would soon have come to the fore as a pOlitical speaker and organiser.
He is that rare thing—a man who can both talk and do. Uncompromising on principles he invariably makes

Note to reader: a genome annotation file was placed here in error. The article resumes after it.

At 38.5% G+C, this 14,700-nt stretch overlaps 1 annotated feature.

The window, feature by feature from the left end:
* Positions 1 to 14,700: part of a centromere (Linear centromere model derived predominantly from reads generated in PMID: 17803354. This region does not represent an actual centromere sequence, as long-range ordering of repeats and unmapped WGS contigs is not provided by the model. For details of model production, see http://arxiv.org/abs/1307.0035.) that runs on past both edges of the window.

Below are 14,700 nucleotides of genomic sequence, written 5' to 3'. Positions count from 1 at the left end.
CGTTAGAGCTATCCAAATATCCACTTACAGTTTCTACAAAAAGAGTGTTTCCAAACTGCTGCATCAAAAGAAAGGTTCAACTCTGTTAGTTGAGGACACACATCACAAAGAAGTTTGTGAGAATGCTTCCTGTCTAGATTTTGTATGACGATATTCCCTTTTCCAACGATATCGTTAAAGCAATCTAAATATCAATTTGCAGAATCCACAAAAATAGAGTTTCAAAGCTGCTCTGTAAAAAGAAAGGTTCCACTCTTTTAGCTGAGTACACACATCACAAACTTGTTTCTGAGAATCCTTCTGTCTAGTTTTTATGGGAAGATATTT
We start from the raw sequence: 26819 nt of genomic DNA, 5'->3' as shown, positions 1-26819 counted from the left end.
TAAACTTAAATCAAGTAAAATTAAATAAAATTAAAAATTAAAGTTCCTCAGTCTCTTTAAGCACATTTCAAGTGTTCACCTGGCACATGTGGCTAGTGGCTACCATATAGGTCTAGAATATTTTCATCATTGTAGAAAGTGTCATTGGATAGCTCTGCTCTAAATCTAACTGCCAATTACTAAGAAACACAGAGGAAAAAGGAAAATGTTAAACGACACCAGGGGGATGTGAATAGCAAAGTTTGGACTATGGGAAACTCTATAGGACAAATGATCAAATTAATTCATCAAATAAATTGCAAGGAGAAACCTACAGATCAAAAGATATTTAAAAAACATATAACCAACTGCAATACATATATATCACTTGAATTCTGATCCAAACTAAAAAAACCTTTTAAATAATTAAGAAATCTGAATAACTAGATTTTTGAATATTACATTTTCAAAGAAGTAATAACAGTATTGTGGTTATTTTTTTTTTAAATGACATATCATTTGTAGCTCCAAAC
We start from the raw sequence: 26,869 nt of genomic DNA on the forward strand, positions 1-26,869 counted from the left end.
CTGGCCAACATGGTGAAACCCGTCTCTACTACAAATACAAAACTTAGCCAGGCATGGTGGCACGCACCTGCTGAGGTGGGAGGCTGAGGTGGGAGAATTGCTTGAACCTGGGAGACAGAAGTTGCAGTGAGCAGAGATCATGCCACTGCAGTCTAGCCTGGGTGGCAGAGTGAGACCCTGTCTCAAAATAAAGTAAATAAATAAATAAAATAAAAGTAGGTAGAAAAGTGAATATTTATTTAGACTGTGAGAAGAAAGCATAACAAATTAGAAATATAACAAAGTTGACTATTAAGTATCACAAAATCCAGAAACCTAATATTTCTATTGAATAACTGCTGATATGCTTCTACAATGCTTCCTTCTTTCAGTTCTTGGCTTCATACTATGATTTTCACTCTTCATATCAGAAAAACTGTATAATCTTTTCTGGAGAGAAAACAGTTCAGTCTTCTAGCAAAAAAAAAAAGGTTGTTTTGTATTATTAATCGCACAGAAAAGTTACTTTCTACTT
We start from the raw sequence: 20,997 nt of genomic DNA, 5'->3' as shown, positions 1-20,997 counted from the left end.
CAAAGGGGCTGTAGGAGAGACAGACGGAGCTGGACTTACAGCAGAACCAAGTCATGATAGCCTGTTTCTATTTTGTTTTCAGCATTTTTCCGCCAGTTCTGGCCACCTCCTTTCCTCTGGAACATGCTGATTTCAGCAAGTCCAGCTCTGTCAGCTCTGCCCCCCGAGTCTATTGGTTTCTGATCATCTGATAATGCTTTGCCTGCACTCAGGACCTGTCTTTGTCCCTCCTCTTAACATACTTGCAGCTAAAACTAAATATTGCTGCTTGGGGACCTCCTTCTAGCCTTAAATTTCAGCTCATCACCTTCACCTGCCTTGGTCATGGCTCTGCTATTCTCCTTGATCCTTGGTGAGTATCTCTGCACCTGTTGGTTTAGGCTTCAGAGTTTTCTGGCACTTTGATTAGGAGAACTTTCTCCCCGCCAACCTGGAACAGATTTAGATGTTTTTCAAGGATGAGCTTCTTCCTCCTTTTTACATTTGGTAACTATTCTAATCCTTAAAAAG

friends of opponents. (The Anglican vicar across the road is one of his best friends and is given to quoting Fr. Heenan's °biter dictu in his sermons.) He is a man of the twentieth century, eager to exploit every method of modem publicity— journalism, broadcastMg, advertising—in the service of the Church Militant. We await the day when he will really come into his own as the television priest--or let us hope, Bishop